2 Mar 2017

How free trade won Trump the White House

Onno writes*

Now that Trump has passed executive orders on his most controversial campaign promises, we can no longer cling to the idea that his time in office will not turn out to be a disaster for the United States. With elections coming up in many Europeans countries, and right-wing parties leading the polls in most, it is of vital importance that we understand how Trump won, and how we can prevent similar populists from winning on this side of the ocean.

By now it is obvious that Trump secured his victory in the traditionally Democratic Rust Belt states. The analysis that they voted for him because of cultural reasons seems to fall short simply because these states are traditionally Democratic. Rather, we should look for an explanation in socioeconomic factors.

Hillary Clinton is a staunch supporter of free trade, and one could argue, rightfully so. The benefits of free trade are not denied by many, so it’s easy to dismiss those who do as crazy. However, this would be making a mistake. Yes, aggregately speaking free trade is economically beneficial. However, in the game of free trade, there are inevitable losers. This is important to realize when defending free trade; when the losers are not compensated, they will hate the game. In other words, if redistribution of wealth is not occurring, backlash is almost guaranteed to happen; those who do not get the profits of free trade but do feel the losses will pull the political brakes. This is exactly what happened in the Rust Belt states: they were losing the free trade game, were not compensated, and pulled the political brakes by voting for Trump.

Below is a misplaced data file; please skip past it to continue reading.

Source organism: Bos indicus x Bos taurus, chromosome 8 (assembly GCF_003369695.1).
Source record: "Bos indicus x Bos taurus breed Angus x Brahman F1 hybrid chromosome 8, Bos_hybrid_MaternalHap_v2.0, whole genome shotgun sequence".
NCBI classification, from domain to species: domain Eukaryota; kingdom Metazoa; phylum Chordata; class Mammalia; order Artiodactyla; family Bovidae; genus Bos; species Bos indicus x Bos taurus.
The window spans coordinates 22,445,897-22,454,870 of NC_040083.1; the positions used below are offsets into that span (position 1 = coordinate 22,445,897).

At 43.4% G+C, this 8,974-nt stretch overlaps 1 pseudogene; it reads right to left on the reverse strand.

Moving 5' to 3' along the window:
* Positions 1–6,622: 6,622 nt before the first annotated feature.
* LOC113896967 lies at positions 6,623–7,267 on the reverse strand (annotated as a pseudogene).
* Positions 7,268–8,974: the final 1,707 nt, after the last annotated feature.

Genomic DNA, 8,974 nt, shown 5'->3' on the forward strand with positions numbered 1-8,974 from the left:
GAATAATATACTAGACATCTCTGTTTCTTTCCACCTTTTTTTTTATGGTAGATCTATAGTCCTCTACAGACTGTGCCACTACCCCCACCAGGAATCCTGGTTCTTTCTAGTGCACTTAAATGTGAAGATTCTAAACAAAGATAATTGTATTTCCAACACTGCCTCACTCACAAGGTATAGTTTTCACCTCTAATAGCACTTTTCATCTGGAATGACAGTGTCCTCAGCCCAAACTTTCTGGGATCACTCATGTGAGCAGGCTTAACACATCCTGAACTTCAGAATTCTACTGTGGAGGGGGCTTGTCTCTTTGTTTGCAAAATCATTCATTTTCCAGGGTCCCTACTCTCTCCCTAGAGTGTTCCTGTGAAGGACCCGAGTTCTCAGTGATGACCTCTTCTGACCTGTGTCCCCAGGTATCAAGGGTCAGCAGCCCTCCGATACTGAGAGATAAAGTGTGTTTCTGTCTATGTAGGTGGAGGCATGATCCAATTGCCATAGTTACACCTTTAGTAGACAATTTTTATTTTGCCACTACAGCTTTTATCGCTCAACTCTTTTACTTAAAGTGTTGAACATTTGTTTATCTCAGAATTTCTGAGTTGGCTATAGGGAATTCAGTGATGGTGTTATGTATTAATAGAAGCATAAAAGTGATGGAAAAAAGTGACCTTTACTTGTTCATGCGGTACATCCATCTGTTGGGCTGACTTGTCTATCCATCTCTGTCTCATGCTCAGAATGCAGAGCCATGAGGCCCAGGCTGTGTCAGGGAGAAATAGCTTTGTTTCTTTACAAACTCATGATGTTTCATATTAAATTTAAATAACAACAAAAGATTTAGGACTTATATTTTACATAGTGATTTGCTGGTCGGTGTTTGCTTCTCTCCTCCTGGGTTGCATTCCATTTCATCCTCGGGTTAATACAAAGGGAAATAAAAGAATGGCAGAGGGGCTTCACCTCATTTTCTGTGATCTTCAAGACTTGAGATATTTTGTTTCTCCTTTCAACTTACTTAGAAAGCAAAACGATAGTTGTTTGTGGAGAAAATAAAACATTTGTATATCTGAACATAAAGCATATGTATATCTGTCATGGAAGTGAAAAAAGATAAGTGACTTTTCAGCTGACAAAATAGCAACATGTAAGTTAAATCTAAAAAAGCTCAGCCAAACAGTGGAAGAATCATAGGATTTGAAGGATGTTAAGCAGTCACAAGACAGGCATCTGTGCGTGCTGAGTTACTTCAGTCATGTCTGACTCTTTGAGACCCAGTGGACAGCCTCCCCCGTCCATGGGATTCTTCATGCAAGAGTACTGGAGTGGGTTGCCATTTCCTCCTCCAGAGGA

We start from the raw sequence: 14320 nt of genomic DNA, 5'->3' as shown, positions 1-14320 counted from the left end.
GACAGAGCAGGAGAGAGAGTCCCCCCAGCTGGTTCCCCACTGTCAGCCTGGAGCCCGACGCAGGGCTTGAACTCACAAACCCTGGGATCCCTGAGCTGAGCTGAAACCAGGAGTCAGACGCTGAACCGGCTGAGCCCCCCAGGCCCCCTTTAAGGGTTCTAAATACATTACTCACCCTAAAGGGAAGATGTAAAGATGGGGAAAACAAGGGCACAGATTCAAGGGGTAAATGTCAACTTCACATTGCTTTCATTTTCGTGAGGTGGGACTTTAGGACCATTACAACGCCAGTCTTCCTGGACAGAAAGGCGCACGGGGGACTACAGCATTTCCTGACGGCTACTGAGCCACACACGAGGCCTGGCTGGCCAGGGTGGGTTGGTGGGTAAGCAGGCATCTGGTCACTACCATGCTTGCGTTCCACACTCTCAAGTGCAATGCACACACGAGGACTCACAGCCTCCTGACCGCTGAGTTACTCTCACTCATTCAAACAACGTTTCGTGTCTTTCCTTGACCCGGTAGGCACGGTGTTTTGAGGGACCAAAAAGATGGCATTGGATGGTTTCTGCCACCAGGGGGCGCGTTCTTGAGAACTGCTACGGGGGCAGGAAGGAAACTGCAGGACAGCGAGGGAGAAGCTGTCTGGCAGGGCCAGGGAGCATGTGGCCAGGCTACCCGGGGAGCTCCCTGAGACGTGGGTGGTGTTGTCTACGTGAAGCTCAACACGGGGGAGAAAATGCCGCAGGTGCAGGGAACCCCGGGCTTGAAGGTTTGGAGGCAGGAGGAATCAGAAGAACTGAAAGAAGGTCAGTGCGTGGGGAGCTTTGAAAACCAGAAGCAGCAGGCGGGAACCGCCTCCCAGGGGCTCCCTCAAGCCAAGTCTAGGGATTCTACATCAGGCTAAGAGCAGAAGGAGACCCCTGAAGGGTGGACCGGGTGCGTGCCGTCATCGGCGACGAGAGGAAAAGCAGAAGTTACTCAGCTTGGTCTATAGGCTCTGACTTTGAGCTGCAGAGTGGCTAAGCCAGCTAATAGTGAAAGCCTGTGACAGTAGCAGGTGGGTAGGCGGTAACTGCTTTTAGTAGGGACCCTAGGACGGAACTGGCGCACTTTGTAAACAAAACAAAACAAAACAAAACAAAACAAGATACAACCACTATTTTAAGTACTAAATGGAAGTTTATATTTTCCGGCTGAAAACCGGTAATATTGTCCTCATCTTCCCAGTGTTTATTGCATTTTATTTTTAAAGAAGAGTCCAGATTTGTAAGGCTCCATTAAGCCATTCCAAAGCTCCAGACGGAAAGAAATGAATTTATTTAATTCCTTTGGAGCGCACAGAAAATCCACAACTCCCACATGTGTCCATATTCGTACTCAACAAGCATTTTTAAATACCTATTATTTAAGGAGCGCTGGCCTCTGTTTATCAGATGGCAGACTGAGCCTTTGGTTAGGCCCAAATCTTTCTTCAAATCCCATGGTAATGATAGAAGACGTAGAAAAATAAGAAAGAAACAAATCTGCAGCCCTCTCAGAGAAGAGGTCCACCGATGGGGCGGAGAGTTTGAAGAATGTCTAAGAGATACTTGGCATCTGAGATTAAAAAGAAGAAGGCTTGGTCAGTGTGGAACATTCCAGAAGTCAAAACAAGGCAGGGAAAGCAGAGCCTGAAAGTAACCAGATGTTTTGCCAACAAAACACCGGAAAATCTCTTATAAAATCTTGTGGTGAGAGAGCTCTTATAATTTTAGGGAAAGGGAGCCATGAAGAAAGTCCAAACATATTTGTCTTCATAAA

Of course, redistributing income is incredibly difficult, especially in a country in which special interests largely dictate the political process. Income, once distributed, becomes ownership, and ownership means vested interests that are defended. But the Democratic party should at least have acknowledged the losers of free trade, instead of repeating that free trade is economically beneficial on an aggregate level.

What is true for free trade, is equally true for automatization. Again, we benefit aggregately. Again, there are many losers. And again, if those put out of a job are not be compensated in some way or another, they are likely to pull the political breaks. We can only hope that those who own the means of production have enough foresight to allow for redistribution before this happens.

Not only do we need a new vision for those put out of a job, – perhaps providing a basic income – we need to fundamentally rethink the way that we approach the economy, and in extent protest votes. We cannot simply look at the bottom line, because the disenfranchised will pull the political breaks before we ever reach our desired goals. Rather, we should compensate those who are losing, even if that means giving up some aggregate benefits.

Bottom Line Free trade and automatization might benefit the bottom line of the United States, they do not benefit all individuals. We should push for redistribution if we want to prevent an European Trump.
* Please comment on these posts from my environmental economics students, to help them with unclear analysis, alternative perspectives, better data, etc.

1 comment:

Aussie Mary said...

Excellent piece and this was evident in the past few years, with the inequality of wealth growing in many countries, especially the US. Progress is about everyone progressing and sharing the benefits is about social inclusion. Very well said and nicley written.

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